My pastor has some helpful reflections on the Christian’s privilege to “draw near to God” at our church blog.
Another important aspect of drawing near relates to Israel’s system of offerings and sacrifices. There are a cluster of Hebrew words that relate to this:
- qarab — to draw near, to offer; used frequently to speak of worshippers bringing an offering
- qorban — an offering, or the “thing brought near”
- qereb — inside, in the midst, inner parts; used of the inner parts of an offering that are burned and made to ascend into God’s presence
So, we can say that God’s people draw near to him through offering a sacrifice. There are two ways in which this is true for the Christian — first, we draw near through the once-for-all sacrifice made by Jesus nearly 2000 years ago. But second, we draw near week to week by offering ourselves, by offering a “sacrifice of praise.”
The purity regulations for worshippers also come into view as we draw near. There are also two ways to take this; on the one hand, we have “once been cleansed” (Heb. 10:2) by Jesus’s blood, so we may stand with confidence before our king. But on the other hand, we are called to actively cleanse our hands and purify our hearts (James 4:8), and we do so by confessing our sins (1 John 1:9). What this means is that the church’s historic practice of corporate confession and public proclamation of our forgiveness in Christ is a very appropriate and helpful part of our drawing near.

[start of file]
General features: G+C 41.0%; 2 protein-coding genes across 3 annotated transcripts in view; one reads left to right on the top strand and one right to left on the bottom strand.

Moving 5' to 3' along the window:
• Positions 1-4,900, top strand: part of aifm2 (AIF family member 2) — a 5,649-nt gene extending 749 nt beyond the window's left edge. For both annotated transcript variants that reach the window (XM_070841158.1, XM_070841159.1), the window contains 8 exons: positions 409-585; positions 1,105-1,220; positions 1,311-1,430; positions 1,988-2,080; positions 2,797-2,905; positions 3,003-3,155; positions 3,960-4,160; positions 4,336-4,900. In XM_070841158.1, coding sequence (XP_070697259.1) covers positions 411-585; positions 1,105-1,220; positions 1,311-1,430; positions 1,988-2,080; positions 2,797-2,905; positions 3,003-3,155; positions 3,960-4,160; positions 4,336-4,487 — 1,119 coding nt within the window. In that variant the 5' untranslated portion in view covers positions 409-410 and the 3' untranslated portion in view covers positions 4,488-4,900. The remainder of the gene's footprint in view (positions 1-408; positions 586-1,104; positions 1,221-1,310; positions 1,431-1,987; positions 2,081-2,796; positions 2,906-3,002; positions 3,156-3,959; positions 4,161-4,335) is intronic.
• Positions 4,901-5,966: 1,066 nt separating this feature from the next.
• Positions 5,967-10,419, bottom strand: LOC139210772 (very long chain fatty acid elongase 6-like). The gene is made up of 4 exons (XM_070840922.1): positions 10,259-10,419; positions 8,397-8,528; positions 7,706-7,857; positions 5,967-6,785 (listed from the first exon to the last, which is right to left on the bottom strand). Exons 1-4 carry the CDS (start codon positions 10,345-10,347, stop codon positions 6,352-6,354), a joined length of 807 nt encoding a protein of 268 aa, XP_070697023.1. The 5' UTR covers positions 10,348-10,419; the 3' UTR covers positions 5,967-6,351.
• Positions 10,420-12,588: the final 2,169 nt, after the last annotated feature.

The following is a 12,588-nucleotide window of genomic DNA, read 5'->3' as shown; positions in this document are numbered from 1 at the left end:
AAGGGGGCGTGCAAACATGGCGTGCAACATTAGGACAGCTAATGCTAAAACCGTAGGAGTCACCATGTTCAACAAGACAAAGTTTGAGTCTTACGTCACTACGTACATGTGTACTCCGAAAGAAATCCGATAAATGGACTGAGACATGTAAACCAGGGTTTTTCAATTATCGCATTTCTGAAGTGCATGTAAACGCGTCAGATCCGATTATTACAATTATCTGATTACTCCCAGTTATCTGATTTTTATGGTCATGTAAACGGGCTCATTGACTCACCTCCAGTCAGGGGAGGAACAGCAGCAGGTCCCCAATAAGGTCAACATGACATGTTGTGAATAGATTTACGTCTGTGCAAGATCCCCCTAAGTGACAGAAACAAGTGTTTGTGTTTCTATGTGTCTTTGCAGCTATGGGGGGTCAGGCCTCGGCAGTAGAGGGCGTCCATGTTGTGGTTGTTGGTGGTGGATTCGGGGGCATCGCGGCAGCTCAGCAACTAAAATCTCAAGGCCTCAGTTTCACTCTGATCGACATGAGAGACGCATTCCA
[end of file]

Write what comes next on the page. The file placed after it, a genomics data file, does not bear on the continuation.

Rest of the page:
Finally, we are helped by remembering the ultimate outcome for sacrificial worship — a fellowship meal with God. The offerings themselves were food for God (Leviticus 1:9), and all but one of Israel’s offerings culminated in the priests or the worshippers sharing food with God. Furthermore, the high points of Israel’s liturgical calendar were the feasts where they met and ate in God’s presence at God’s house. The most familiar example of this is the annual Passover feast at the tabernacle and temple. In the same way, the high point of Christian worship, our drawing near, is our fellowship meal with Jesus in his house: the Lord’s supper. As Calvin writes, “the sacrament [of communion] might be celebrated in the most becoming manner, if it were dispensed to the church very frequently, at least once a-week.” Even if you do not practice the Lord’s supper weekly, you can remember and rejoice in the fact that you have an open invitation to sit at Jesus’s table.
See also: Ascent